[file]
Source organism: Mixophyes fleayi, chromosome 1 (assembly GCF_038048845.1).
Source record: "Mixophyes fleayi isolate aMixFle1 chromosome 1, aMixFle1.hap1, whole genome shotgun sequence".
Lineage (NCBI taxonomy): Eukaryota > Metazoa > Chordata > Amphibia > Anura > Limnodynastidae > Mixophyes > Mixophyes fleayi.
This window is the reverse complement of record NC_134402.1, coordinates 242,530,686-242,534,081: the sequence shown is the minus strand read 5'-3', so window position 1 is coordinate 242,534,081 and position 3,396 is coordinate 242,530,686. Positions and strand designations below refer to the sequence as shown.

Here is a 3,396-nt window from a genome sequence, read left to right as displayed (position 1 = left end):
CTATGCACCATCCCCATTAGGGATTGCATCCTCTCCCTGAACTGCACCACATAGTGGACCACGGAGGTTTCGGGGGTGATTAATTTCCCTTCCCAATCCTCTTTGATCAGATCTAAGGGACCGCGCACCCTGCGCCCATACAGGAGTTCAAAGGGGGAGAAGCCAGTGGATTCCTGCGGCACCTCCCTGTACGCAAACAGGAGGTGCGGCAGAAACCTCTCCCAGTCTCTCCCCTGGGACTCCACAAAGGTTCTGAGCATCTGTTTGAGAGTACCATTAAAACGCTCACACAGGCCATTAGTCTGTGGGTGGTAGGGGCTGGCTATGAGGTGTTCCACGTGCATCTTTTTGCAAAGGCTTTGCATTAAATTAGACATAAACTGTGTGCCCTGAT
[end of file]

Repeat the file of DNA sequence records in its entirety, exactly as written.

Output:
Source organism: Mixophyes fleayi, chromosome 1 (assembly GCF_038048845.1).
Source record: "Mixophyes fleayi isolate aMixFle1 chromosome 1, aMixFle1.hap1, whole genome shotgun sequence".
Lineage (NCBI taxonomy): Eukaryota > Metazoa > Chordata > Amphibia > Anura > Limnodynastidae > Mixophyes > Mixophyes fleayi.
This window is the reverse complement of record NC_134402.1, coordinates 242,530,686-242,534,081: the sequence shown is the minus strand read 5'-3', so window position 1 is coordinate 242,534,081 and position 3,396 is coordinate 242,530,686. Positions and strand designations below refer to the sequence as shown.

Here is a 3,396-nt window from a genome sequence, read left to right as displayed (position 1 = left end):
CTATGCACCATCCCCATTAGGGATTGCATCCTCTCCCTGAACTGCACCACATAGTGGACCACGGAGGTTTCGGGGGTGATTAATTTCCCTTCCCAATCCTCTTTGATCAGATCTAAGGGACCGCGCACCCTGCGCCCATACAGGAGTTCAAAGGGGGAGAAGCCAGTGGATTCCTGCGGCACCTCCCTGTACGCAAACAGGAGGTGCGGCAGAAACCTCTCCCAGTCTCTCCCCTGGGACTCCACAAAGGTTCTGAGCATCTGTTTGAGAGTACCATTAAAACGCTCACACAGGCCATTAGTCTGTGGGTGGTAGGGGCTGGCTATGAGGTGTTCCACGTGCATCTTTTTGCAAAGGCTTTGCATTAAATTAGACATAAACTGTGTGCCCTGAT